The Gift of Masculinity | Mary Beth Bonacci | IgnatiusInsight.com
I've never understood why John Paul II spent so much time talking about the feminine genius, and paid no real attention to the "masculine genius."
Don't get me wrong--I'm not about to argue with a bona fide, certain-to-be-canonized saint. I'm sure he had his reasons. But I for one would love to have heard his insights into masculinity and the male "nature."
I hope it goes without saying that I am a big fan of men. I have been very blessed to have some particularly wonderful men in my life--my father and my brothers, as well as a multitude of really terrific friends and co-workers. But even beyond that, I (like most women, I suppose) am intrigued by "guys." I like their straightforwardness. I like their strength. I like that they're so very, very different from me.
All of which leads to my pet peeve, and the subject of this column: the de-valuing of manhood and masculinity in our culture.
It seems to me that, a couple of generations ago, we had a society that respected male-ness. The men of "The Greatest Generation" fought World War II. They supported their families. They watched John Wayne movies. I don't know if they talked about their feelings very much. Maybe they should have. But they saved civilization from tyranny, and that should count for something.
But then things changed. Some of those things had to change. Opportunities that should have been available to women were closed to them. Vestiges of a society that saw females as second-class citizens needed to be purged. John Paul II wrote frequently about the need for both the masculine and feminine gifts in public life. The feminine half of that equation was still lacking.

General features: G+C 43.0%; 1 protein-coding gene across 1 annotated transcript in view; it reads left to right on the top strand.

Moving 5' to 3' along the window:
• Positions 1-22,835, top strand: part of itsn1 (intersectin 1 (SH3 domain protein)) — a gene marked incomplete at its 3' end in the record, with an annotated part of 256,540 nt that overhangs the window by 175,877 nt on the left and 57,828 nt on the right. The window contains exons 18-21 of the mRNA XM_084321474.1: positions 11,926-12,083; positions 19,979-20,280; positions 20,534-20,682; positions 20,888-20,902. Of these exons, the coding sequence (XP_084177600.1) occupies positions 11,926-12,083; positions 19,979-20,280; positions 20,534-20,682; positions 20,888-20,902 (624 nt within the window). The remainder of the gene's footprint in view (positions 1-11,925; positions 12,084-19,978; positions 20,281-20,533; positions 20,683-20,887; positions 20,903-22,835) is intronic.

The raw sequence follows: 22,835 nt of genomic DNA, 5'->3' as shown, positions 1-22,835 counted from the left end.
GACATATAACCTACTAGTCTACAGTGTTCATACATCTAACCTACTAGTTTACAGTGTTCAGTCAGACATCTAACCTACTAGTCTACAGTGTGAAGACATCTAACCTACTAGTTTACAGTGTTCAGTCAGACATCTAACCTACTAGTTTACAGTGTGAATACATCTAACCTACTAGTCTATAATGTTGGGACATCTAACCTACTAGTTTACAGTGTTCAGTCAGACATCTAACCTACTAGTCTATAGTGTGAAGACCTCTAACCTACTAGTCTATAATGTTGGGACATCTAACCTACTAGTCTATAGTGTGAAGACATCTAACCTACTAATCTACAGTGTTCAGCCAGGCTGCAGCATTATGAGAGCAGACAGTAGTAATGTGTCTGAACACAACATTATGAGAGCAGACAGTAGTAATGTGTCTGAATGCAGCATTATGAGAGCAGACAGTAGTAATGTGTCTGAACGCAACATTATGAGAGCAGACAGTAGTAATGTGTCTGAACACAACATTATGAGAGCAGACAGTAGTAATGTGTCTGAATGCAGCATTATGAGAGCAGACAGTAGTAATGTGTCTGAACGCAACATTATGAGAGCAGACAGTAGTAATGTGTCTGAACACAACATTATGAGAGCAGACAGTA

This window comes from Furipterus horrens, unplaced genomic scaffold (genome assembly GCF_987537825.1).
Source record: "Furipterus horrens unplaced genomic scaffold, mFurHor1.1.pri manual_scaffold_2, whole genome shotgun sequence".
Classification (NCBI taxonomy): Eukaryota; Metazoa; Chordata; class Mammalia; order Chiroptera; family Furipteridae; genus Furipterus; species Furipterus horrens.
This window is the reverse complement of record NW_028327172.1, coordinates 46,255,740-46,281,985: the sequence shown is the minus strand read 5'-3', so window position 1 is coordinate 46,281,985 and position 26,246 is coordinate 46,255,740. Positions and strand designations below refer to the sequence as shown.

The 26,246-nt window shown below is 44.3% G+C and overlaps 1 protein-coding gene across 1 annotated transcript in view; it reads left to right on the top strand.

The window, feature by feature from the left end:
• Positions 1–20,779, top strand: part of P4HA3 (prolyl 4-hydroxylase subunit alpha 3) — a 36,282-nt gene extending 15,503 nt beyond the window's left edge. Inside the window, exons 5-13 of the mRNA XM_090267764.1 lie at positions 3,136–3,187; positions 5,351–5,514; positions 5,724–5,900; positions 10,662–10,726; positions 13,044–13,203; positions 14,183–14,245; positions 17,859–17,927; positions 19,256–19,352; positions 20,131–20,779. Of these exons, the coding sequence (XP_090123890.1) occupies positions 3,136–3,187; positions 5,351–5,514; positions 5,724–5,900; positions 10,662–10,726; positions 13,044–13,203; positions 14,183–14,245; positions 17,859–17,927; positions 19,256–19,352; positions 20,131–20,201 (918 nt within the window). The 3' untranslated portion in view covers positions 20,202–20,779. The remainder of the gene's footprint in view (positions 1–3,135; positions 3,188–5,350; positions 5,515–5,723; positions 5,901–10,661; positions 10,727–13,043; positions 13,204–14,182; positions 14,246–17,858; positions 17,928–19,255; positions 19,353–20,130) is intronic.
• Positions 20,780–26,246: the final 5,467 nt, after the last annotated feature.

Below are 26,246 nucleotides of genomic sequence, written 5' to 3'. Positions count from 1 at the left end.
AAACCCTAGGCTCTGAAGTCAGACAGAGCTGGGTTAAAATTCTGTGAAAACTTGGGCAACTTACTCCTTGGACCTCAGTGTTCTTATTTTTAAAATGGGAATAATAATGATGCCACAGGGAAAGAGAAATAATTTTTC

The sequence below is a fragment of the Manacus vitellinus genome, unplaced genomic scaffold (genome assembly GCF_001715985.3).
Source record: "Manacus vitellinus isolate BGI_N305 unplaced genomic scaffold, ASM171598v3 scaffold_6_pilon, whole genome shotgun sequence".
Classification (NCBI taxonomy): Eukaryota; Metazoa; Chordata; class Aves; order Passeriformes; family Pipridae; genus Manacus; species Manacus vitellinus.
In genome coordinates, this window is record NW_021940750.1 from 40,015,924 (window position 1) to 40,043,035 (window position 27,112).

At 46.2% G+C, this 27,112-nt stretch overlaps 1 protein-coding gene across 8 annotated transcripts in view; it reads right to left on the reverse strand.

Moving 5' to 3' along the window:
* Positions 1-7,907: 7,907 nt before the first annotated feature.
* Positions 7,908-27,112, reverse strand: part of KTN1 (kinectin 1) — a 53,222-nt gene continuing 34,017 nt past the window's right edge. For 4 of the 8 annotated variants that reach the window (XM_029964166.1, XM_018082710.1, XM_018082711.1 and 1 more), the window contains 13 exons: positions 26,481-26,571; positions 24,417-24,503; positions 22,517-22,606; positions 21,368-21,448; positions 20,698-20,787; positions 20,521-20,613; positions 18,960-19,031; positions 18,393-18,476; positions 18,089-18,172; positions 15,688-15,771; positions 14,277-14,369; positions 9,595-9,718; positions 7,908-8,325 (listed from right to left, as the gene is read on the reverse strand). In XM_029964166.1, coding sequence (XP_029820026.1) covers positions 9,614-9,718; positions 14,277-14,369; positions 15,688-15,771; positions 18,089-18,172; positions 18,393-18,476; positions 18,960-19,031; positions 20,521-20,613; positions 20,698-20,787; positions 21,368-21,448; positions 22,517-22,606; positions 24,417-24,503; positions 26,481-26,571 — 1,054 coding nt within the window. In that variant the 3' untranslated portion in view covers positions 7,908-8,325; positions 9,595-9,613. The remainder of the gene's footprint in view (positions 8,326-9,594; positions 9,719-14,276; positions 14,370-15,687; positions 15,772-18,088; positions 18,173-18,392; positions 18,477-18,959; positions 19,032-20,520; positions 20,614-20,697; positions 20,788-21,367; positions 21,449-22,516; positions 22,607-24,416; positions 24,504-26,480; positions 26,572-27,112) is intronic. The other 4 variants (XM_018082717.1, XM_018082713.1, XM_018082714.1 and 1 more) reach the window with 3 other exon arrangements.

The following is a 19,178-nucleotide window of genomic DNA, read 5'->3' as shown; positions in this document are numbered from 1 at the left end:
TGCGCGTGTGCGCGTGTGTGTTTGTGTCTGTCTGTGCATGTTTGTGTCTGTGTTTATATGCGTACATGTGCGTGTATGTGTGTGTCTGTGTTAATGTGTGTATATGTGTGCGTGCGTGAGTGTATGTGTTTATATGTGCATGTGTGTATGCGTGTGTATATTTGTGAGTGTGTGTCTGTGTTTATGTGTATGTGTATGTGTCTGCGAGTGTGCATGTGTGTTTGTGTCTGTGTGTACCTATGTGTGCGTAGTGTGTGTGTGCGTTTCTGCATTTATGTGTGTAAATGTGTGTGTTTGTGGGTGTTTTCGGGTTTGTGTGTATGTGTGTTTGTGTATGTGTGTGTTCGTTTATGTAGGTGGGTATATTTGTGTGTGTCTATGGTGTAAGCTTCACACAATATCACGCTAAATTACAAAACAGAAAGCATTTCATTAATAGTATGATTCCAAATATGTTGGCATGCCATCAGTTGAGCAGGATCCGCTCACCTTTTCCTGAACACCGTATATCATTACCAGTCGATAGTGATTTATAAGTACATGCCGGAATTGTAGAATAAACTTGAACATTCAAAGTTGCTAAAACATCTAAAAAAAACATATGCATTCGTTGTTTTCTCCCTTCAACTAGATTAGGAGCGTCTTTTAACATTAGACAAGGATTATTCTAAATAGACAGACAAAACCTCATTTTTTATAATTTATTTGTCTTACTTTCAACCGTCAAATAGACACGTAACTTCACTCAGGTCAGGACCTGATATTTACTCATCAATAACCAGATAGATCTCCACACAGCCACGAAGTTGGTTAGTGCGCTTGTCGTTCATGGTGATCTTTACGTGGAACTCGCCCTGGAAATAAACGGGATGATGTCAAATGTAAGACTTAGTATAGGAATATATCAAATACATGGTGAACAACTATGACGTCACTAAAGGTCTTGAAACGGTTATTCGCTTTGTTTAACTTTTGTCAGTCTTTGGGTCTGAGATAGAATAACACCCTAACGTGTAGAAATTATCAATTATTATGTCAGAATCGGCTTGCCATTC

But many of those mid-century feminists made a serious philosophical mistake. They concluded not that women and men have differing gifts and that society needs all of those gifts, but rather that there was no such thing as distinctive "male" and "female" gifts at all. Gender differences were considered incidental and insignificant.
And so, women became in many ways like men--or rather, like the worst stereotypes of men. They became career-obsessed, vulgar and promiscuous.
And men became "sensitive."
By the 1970's, there was a serious push for men to "get in touch with their feelings." Alan Alda, not John Wayne, became the role model for American manhood. Many apparently believed this was progress.
But it wasn't progress. At least among the women I know, there is an overwhelming consensus that a man who emphasizes his sensitivity and feminine side over his natural masculinity has seriously compromised his attractiveness to us.
Look, I have nothing against a man being "in touch with his feelings." It's nice. I suppose it could be a bonus in a relationship, as long as it didn't go too far. (Witness the scene in the movie Bedazzled where Brendan Frasier wishes to become a "sensitive" man, and then finds himself unable to sing the song he wrote for his girlfriend because he keeps crying every time he looks at the sunset.)
Personally, I'm interested in the larger picture. To me the primary question isn't so much whether a man is in touch with his feelings as it is the overall context that particular trait appears in. If a man is really comfortable being a man, if his masculine gifts of strength, protectiveness and calm are intact--then sure, he can go ahead and get in touch with his feelings.